In an address entitled ‘Introductory comments to the European Parliament’
(made in Brussels, Belgium) on 11 January 2016, the Chairperson of the IASB, Hans Hoogervorst, made the following comments in relation to the new accounting standard on accounting for leases (IFRS 16) as reported 11
January 2016 on the IASB website at www.i rs.or
I would like to make some comments about our upcoming Leases Standard, which we will publish the day after tomorrow. Currently, listed companies around the world have around 3 trillion euros’ worth of leases, especially in sectors such as the airline industry, retail and shipping. Under cunent accounting requirements, over 85 per cent of these leases are labelled as operating leases and are not recorded on the balance sheet. Clearly, the accounting today does not reflect economic reality. Despite operating leases being off balance sheet, there can be no doubt that they create real liabilities. During the financial crisis, some major retail chains went bankrupt because they were unable to adjust quickly to the new economic reality. They had significant long-term operating lease commitments on their stores, and yet had deceptively lean balance sheets. In fact, their off balance sheet lease liabilities were up to 66 times greater than the debt reported on their balance sheet. Moreover, the current accounting for leases leads to a lack of comparability. An airline that leases most of its aircraft fleet looks very different from its competitor that bought most of its fleet, even when in reality their financing obligations may be very similar. There is no level playing field between these companies. These problems will be resolved in the upcoming Leases Standard. All leases will be recognised as assets and liabilities by lessees. The accounting will better reflect the underlying economics. This change is expected to affect roughly half of all listed companies and will not be popular with everyone. Accounting changes are often controversial and can be met with warnings of adverse economic effects and costs of system changes. The IASB has looked at all these possible risks very carefully and we will publish a detailed effect analysis on the Standard. Our conclusion is that the risks and costs of the new Leases Standard are manageable. First of all, IFRS 16 will not put the leasing industry out of business. Leases will remain attractive as a flexible source of finance. It will remain appealing to companies to lease assets so that they do not bear the risks of owning them. While the cosmetic accounting benefits of leasing will disappear, the real business benefits of leasing will not change as a result of the new Standard. We do not deny there will be costs involved in updating systems to implement the new Leases Standard, but we have done our best to keep these costs to a minimum. For example, we are not requiring companies to recognise assets and liabilities for short term and small ticket leases. This should be especially beneficial for smaller companies. In sum, we expect the benefits of the new Leases Standard to greatly outweigh its costs. The new visibility of all leases will lead to better informed investment decisions by investors, and to more balanced lease-versus-buy decisions by management. IFRS 16 will lead to improved capital allocation, which should be beneficial for economic growth.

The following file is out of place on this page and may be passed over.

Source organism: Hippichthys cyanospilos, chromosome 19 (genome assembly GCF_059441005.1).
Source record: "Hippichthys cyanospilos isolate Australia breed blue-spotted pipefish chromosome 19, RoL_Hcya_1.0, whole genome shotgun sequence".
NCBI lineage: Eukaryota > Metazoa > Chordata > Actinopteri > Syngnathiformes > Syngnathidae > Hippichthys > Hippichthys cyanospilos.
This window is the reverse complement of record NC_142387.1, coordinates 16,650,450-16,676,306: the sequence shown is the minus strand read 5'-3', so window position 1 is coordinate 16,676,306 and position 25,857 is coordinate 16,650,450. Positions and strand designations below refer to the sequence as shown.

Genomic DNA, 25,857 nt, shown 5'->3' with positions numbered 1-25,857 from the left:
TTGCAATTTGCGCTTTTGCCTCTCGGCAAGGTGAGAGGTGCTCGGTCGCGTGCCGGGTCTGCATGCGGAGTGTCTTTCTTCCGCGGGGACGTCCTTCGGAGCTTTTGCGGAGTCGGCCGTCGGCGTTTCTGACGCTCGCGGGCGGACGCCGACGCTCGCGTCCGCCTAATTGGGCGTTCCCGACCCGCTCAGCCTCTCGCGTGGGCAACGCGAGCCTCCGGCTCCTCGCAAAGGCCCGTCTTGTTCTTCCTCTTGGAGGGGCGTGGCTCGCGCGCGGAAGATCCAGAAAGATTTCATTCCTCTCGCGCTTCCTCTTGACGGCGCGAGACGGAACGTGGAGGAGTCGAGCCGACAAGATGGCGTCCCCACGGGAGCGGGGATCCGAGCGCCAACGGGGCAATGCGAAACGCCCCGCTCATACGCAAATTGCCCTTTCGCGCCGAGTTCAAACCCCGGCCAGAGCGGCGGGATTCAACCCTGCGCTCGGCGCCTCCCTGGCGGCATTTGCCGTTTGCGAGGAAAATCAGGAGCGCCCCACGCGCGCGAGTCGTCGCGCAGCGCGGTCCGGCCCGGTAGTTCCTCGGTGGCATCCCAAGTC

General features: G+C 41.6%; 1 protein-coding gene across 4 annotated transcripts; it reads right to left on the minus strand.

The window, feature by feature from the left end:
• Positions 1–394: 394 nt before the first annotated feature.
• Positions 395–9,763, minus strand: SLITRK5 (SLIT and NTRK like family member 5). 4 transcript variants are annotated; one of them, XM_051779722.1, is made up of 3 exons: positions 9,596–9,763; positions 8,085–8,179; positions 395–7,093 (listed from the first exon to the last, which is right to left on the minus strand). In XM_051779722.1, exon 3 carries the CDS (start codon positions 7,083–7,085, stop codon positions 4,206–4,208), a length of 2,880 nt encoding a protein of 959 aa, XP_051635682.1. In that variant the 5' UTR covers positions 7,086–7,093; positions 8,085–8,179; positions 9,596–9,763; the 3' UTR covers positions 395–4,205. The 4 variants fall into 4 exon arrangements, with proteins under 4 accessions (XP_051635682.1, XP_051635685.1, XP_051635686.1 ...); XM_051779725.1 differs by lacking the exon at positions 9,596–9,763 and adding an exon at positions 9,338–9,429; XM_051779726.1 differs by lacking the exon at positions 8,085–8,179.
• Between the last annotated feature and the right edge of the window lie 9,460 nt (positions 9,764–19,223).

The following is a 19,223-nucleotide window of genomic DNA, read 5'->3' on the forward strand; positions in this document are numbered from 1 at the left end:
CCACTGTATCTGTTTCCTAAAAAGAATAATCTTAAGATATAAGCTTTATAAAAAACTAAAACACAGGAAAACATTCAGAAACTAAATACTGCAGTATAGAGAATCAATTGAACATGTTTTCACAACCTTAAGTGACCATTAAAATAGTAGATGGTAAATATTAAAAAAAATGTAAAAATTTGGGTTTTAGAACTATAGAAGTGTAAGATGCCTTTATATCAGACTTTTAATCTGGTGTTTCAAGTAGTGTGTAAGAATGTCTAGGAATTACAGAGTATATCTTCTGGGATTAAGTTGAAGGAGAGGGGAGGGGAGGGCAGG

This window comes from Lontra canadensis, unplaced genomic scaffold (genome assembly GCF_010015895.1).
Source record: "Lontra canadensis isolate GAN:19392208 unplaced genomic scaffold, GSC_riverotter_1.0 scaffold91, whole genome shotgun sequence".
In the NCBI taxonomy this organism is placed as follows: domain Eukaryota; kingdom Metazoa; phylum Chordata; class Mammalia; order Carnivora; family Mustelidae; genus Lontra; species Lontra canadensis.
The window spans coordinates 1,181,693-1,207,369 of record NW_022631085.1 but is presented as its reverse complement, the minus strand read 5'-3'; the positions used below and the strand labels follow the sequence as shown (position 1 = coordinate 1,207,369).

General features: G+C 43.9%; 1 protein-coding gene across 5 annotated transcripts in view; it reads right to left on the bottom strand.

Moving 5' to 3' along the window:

(a) Explain why the Chairperson of the IASB believes that the former accounting standard for leases (AASB 117/ IAS 17) did ‘not reflect economic reality’.
(b) What is the reason why, under the fom-rer accounting standard, reporting entities’ ‘off balance sheet (statement of financial position) lease liabilities were up to 66 times greater than the debt reported on their Statement of Financial Position’?